Isn’t it true – the world has fallen head-over-heels in love with the cuddly, compact and seriously cute French Bulldog!
But how healthy is the French Bulldog breed? Is there anything you need to know about the most common French Bulldog health problems before you adopt a Frenchie?
French Bulldog Breed Red-Flagged for Poor Health Outlook
French Bulldogs are undeniably captivating canine companions.
But increasingly, researchers and veterinarians warn that the Frenchie’s flat face, narrowed nostrils, shortened (brachycephalic) muzzle and top-heavy structure can mean lifelong health issues for these precious pups.
Here at Top Frenchie, we want you to be informed before you shop or adopt. After reading this article, you will know the signs of several common French Bulldog health problems and possible solutions for each.
Are French bulldogs prone to health problems?
French Bulldogs are prone to health problems. The following is a list of commonly reported French Bulldog health problems can help you plan and prepare mentally, emotionally and financially to care for your sweet Frenchie throughout life.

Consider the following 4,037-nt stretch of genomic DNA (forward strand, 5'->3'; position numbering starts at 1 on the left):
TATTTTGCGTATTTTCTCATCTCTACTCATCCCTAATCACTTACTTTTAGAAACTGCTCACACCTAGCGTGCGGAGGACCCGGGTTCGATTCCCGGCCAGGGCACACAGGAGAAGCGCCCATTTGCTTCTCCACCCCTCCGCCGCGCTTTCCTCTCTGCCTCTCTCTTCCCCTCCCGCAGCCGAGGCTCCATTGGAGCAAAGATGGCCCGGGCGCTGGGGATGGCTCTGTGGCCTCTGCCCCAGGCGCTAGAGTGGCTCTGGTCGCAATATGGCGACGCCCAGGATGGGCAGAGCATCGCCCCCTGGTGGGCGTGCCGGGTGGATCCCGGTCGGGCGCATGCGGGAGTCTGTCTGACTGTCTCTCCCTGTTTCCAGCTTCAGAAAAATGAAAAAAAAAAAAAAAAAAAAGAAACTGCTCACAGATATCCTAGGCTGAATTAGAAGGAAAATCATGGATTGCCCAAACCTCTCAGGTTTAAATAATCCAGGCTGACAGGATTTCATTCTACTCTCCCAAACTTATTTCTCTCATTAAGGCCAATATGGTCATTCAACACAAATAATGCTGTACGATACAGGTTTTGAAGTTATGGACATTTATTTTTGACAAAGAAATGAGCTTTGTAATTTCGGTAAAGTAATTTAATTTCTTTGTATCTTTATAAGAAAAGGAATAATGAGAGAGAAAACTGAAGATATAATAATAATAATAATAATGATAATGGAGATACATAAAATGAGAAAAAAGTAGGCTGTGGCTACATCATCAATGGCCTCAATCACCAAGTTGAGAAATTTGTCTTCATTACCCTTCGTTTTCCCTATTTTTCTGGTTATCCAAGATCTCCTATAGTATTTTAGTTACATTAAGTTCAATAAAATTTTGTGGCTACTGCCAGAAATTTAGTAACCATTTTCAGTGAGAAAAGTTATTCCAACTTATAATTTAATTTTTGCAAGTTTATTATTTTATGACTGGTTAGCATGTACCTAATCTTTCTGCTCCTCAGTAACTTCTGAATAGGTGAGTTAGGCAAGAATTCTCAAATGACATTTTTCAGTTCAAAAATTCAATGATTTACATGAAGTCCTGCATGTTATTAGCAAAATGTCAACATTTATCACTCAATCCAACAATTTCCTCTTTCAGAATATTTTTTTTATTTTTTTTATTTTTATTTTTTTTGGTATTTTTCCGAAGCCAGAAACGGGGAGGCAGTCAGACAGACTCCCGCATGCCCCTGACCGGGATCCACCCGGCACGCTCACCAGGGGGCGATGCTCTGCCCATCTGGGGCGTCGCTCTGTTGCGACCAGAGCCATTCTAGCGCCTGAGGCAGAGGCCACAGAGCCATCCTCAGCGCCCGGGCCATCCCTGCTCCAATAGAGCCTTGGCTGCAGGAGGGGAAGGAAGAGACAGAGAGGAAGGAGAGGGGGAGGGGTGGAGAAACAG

1. French Bulldog BOAS
BOAS, or Brachycephalic Obstructive Airway Syndrome, is a chronic respiratory disorder genetically linked to the Frenchie’s conformation, or appearance.
Sadly, nearly all of other the French Bulldog health problems you are about to learn about here can be linked back to BOAS at some level.
Commonly reported BOAS symptoms include snoring, noisy breathing, sleep apnea, sneezing, heat intolerance, difficulty chewing and swallowing, problems with digestion, blue gums and limited ability to play and exercise.
There are two potential solutions to treat BOAS. The first solution is to make modifications to your Frenchie’s diet and daily schedule to reduce the risk of serious symptoms. The second solution is a surgical intervention that can help your dog breathe more easily.
2. French Bulldog Cleft Palate.
Cleft lip and cleft palate risk is a significant heritable risk in French Bulldogs today.
Affected Frenchies are usually easy to identify at birth due to facial and oral abnormalities.
Surgery is the only viable option in most cases.